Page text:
March 16, 2016
We all know that mission critical communications are vital 24 hours a day and as this article shows that even a tiny lapse in communications can lead to chaos. Even the U.S government canât keep their radio communications up-to-date on one of the most watched borders in the world, as we can see from the article below.
Put yourself in the shoes of a U.S. Border Patrol Agent. You are patrolling the U.S.-Mexico border, driving through desolate terrain, and in the distance, you spot movement. You head toward a deep ravine and step out of your vehicle when a shot rings out and you hear the zip of a bullet speeding past your head. With training and instinct, you dive for cover and draw your weapon, reaching for your handheld radio.
And the radio doesnât work.
Thereâs no one to call, because you are in one of the many areas of the southern U.S. border that has no radio coverage. Out there in the ravine is a drug cartel ârip crew,â heavily armed and firing on your position, bullets punching into your vehicle until smoke is rising from the hood. If they come closer, you are outnumbered. If they flee, your vehicle is disabled, and they will disappear into the vast emptiness along the southern border, where they will likely fire on one of your fellow agents, should they encounter them.
That is the state of communications along many of the areas on the U.S.-Mexico border. When the U.S. Border Patrol needs it the most, they cannot communicate with anyone. With rising threats and political propositions, U.S. border security has again risen to the top of the public consciousness. There are calls for more border patrol officers and stronger fencing, for aerial and ground based vehicles and other technology. But the lifeblood of the border security apparatus is communication, and in some areas, communication is not possible.
âIf there is one thing in securing Americaâs borders that hasnât changed since September 11, 2001, itâs the inability to resolve the communications lapses and gaps along the border,â said Ron Colburn, the former National Deputy Chief of the U.S. Border Patrol. âHere we are almost 15 years into this, and we still have not addressed this problem.â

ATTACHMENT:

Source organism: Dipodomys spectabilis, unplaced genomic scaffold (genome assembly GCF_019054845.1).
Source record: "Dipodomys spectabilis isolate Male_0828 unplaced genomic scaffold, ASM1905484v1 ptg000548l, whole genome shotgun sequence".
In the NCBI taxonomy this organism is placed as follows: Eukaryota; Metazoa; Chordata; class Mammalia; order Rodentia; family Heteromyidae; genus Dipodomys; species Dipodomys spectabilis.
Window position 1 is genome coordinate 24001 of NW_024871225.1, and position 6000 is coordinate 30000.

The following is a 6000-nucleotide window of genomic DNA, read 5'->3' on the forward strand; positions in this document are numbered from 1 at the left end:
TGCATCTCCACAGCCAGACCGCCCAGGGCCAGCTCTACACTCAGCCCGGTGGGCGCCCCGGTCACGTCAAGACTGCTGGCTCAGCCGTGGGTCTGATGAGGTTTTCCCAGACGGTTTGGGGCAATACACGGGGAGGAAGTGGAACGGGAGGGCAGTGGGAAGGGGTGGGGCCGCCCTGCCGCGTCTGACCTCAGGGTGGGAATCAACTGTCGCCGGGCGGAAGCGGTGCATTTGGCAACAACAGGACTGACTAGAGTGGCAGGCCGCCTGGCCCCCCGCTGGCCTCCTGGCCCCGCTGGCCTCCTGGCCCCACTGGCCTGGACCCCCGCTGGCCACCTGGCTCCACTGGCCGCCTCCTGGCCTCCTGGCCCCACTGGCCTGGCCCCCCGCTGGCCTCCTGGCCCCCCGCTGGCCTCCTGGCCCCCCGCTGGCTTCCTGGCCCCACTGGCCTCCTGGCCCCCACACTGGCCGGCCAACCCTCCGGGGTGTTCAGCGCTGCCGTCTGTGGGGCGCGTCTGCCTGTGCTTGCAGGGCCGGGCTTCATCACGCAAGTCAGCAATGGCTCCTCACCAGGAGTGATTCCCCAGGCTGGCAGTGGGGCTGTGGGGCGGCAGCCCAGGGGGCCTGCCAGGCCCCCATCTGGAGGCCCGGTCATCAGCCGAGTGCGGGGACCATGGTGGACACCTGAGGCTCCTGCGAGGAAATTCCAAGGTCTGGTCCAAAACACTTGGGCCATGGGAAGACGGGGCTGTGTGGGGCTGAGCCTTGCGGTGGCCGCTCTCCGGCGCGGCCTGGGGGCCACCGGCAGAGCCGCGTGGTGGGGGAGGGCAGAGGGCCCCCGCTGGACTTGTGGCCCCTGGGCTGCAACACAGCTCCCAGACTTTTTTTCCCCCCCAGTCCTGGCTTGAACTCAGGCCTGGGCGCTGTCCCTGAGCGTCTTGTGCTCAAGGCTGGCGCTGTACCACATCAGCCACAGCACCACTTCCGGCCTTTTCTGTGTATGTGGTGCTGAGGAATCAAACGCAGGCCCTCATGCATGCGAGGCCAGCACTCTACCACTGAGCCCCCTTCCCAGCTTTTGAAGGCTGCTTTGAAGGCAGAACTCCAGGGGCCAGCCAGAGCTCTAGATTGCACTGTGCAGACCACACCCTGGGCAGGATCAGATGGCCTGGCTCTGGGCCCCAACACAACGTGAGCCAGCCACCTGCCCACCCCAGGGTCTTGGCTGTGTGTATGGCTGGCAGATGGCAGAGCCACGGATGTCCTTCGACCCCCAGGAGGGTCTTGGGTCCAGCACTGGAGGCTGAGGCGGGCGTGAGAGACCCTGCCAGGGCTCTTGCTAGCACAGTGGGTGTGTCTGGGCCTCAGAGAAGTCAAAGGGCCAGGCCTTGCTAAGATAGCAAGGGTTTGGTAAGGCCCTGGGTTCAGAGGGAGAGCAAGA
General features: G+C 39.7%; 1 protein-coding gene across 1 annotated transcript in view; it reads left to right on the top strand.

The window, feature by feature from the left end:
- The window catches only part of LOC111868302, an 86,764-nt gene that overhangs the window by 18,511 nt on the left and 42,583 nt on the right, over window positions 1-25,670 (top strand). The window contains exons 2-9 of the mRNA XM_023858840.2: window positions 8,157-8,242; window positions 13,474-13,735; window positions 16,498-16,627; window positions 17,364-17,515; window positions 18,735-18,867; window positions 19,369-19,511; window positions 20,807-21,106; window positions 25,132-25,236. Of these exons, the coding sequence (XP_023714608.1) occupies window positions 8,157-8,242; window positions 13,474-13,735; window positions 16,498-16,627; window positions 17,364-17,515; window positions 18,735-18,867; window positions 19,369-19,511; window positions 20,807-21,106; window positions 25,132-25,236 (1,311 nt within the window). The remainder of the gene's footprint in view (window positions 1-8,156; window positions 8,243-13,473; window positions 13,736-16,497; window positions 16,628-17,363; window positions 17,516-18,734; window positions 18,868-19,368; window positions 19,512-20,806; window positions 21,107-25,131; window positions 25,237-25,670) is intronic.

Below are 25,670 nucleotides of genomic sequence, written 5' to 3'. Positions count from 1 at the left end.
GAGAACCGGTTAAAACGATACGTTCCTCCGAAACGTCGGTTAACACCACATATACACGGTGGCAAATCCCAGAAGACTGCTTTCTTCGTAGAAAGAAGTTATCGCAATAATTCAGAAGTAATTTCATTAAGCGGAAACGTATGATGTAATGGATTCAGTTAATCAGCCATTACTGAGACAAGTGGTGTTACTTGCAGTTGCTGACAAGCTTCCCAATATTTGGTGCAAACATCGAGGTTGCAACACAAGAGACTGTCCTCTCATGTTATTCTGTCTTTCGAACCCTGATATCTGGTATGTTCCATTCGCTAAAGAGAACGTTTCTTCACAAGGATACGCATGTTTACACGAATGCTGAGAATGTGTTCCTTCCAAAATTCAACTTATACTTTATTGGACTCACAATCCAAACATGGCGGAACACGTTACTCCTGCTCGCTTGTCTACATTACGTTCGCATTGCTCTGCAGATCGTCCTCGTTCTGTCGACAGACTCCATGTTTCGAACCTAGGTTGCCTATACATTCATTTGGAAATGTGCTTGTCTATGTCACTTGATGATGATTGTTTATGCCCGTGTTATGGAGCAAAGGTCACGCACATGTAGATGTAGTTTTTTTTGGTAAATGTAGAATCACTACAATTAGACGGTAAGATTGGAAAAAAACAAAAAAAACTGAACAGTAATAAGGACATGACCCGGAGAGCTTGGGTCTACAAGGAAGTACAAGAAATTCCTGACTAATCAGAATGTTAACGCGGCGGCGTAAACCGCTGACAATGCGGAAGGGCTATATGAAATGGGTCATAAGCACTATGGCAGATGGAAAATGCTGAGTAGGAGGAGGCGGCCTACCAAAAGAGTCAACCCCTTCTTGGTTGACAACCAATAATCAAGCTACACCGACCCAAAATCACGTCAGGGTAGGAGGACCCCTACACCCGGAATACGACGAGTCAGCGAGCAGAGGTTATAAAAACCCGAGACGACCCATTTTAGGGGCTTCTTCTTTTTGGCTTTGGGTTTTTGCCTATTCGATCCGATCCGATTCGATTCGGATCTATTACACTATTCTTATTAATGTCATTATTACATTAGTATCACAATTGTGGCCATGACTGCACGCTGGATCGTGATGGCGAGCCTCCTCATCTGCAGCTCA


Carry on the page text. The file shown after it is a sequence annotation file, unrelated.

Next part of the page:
One reason 343 New York City firefighters died when the World Trade Center buildings collapsed was that their radios could not communicate with the emergency responders outside the buildings, who were warning the structures were about to come down. The recommendations of the 9/11 Commission cited the need to create interoperable tools that allow first responders and law enforcement to communicate in the most unforgiving of environments.
And there are few environments less forgiving than the nearly 2000-miles of the U.S.-Mexico border.
Recognizing this, the Department of Homeland Security (DHS) launched a massive project to improve the communications capacity of officers along the U.S. border. It failed. In March last year, the U.S. Government Accountability Office (GAO) reported that $945 million in taxpayer funding used to build radio towers and upgrade radio equipment has yielded little benefit and in some cases does not work as well as what Border Patrol agents were using before. The effort cost too much and was taking too long.
Colburn said that the state of communications today means U.S. Border Patrol cannot call for support in some areas. They cannot feed information from the field into the intelligence food chain, and they cannot receive images from manned or unmanned vehicles to know whether they are walking into an ambush or encountering a group of friendly forces.
Likewise, Border Patrol agents cannot communicate easily with other law enforcement agencies (like a local Sheriffâs office), nor can those law enforcement agencies run on-site biometric checks (e.g., fingerprints) of individuals they suspect may have recently crossed into the United States illegally.
âI see it in the eyes and hear it in the voices of the men and women of the Border Patrol,â said Colburn. âThey understand the mission and they want to accomplish it, but they feel like they have been abandoned.â
Answering the Unanswered Question
Most Americans own a smartphone, which is a powerful piece of technology. Experts say itâs hard to understand how, in this age of technological innovation and advancement, the United States is not arming its frontline officers with the very basic capacity to talk to one another.
Part of the challenge is that we have not brought new solutions to this long-standing problem.
To advance the effort, the Border Commerce and Security Council (of which I am Chairman and CEO) helped bring multiple stakeholders to the table in December last year in Cochise County, Arizona, to see if an innovative application of several integrated technologies could solve these communications challenges. It was a Proof of Concept test that included the U.S. Border Patrol, the Cochise County Sheriffâs Office and a group of businesses with tools that can address a range of communications and intelligence challenges. What was tested is called the Field Information Support Tool (FIST).